The ref thought he was in no shape to continue, and the loser took umbrage, shoving him. For the record, Kiladze hit the deck twice in the first, Faust once in the first and again in the second, before he closed the showcase.


Ali Demirezen went to 15-1 with a TKO effort against Gerald Washington, who looked gassed out pretty early on. The 39 year old Washington, from CA,  is now 20-5-1; he is 1-4 in his last five, having lost to Adam Kownacki, Charles Martin and now the 31 years old Turk.

Buddy McGirt in the Washington corner saw the big lad huffing and puffing and then offering bad body language while taking clean shots, and at the start of the eighth, he asked the Florida inspector to tell the ref to end it.


Jonnie Rice (15-6-1; living in Cali) showed up 15 pounds heavier for his rematch, at 284 pounds, with Michael Coffie, so many watchers came in thinking that Coffie would get revenge for the L he took in July, when Rice scored a round five TKO in New Jersey on a PBC event. But no, Coffie (12-2; living in Florida), age 35, came out curiously flat.

The man from South Carolina wasn't the busiest, his activity rate was less than his summer upset special, but it was enough, because his long right hand proved damaging once again.

Was Coffie injured in camp? Why wasn't he acting more amped to get the revenge win?

The bout went the distance, and that's credit to the toughness of Coffie, who said after that his left eye swelling hurt his vision measurably. Rice gave one of the best post-win interviews we've seen lately–he told Ray Flores that he has his mom to thank, because she gave him motivation with her upbeat talk. He also promised to give her a grand-baby, but admitted he has no prospect for that outcome at the moment.

Post-win, Rice shouted out the “gentleman's club” he works at. Ryan Hafey pic

And, he thanked Al Haymon, for what he is hoping will be a six figure fight his next time out.


Frank Sanchez got the W by ultra unanimous decision, but this fight was a snoozer. The Cuban, listed at 29 years old, acted too deferential to Christian Hammer, who got the call real late, when Carlos Negron tested Covid positive.

Anyone lauding Hammer, for showing up just to go the ten-round distance, and not trying to win, needs to reconsider. And anyone encouraging Sanchez to stay this way, cautious and cute, well, they aren't thinking about the wellness of the sport, or advocating for themselves as consumers, because that was no way to spend 40 minutes of ones' life. I say that for myself, who is on day four of being COVID positive, and ran to the bathroom to throw up after the second fight, because of Omicron nauseous and for all y'all as well.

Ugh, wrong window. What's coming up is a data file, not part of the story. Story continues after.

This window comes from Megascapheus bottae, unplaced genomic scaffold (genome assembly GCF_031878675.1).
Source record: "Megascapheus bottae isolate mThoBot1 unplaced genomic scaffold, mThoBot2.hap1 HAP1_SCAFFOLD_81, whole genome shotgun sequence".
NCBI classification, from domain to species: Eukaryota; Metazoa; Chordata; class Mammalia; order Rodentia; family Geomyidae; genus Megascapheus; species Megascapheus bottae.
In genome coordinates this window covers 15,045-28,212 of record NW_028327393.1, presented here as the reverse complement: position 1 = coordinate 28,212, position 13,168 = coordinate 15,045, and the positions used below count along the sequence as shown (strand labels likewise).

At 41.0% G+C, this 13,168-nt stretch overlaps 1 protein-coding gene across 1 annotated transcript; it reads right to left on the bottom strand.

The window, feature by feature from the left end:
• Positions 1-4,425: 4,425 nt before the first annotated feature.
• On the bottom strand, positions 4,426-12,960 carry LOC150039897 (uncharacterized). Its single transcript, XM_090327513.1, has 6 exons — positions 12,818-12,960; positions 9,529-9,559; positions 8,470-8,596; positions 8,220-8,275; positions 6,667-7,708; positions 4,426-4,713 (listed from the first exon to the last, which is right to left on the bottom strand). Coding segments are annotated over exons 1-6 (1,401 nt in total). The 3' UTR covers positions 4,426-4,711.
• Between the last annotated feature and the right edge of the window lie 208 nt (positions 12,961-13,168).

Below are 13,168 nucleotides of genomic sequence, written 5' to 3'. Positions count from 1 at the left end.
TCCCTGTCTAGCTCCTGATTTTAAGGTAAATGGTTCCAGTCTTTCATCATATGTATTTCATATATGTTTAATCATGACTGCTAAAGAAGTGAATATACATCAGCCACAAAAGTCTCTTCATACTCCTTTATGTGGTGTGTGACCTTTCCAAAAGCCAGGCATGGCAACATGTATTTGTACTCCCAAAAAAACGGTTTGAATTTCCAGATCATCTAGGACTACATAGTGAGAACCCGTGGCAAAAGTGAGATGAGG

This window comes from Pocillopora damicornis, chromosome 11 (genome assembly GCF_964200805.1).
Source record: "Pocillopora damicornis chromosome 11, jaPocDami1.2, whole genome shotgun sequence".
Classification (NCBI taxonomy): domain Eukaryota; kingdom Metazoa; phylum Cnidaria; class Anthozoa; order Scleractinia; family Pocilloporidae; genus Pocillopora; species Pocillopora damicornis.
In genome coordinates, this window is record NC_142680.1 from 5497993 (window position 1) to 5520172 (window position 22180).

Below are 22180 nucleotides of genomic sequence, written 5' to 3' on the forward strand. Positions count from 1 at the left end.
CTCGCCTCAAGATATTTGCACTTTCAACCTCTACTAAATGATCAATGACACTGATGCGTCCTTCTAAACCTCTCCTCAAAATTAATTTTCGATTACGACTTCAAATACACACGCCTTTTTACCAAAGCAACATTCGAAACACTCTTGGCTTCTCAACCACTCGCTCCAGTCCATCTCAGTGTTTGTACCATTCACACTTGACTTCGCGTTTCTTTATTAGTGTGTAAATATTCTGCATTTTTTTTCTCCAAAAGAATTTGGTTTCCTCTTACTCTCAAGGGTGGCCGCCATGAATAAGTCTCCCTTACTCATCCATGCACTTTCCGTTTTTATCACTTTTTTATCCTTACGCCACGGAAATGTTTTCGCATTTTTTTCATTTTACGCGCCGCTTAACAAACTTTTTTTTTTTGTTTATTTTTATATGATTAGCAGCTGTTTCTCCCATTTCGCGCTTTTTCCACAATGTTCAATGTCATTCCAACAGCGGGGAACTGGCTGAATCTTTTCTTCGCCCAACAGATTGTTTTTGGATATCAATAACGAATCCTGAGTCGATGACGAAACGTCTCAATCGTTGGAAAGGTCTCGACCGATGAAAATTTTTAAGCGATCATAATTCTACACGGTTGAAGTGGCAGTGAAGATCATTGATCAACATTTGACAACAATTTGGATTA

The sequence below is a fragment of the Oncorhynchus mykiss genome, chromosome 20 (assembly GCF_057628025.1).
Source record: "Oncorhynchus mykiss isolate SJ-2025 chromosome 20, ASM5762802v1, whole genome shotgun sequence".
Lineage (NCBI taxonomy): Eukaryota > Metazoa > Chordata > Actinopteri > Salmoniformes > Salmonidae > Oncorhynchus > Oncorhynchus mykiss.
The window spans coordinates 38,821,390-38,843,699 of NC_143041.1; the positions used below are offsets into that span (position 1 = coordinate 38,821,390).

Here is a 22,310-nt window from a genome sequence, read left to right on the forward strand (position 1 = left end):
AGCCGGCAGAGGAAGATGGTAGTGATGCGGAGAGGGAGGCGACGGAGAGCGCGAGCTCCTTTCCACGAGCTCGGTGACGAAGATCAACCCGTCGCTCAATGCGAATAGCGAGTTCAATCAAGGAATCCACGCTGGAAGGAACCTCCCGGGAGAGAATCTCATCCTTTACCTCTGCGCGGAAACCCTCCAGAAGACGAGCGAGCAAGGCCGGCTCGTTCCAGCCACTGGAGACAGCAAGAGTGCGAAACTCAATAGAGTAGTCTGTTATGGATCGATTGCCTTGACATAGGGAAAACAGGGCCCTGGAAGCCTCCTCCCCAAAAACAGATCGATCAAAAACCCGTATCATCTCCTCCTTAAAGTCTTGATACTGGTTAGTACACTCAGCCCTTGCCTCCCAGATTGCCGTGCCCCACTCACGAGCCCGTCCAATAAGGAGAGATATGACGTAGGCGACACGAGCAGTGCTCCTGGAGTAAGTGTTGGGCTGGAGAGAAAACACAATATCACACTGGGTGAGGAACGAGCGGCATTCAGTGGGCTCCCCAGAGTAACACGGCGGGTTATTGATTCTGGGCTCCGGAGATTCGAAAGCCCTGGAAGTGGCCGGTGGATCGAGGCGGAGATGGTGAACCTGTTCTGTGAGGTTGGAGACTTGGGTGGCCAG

According to Bob Canobbio of CompuBox, Hammer landed 24 punches, tying the record for the fewest punches landed in a 10 round bout.

Sanchez (20-0) has some skills, but he best listen to Eddy Reynoso next camp and follow guidance, because his style won't draw fans to a building, or to a screen. Reynoso asked for more body work and volume, and pound for pound ace Canelo, in the building to root on Sanchez, yelled for the winner to attack that body. Sanchez, dude, you should listen to Reynoso, but you HAVE TO listen to Canelo!

And the 34 year old Romanian/German Hammer (26-9), OK, he was a late fill in. But boxing fans should be able to rely on this basic: that fighters do their best to try and win. That's not too much to ask for, it's not a greedy wish.

Founder/editor Michael Woods got addicted to boxing in 1990, when Buster Douglas shocked the world with his demolition of the then-impregnable Mike Tyson. The Brooklyn-based journalist has covered the sport since for ESPN The Magazine,, Bad Left Hook and RING. His journalism career started with NY Newsday in 1999. Michael Woods is also an accomplished blow by blow and color man, having done work for Top Rank, DiBella Entertainment, EPIX, and for Facebook Fightnight Live, since 2017.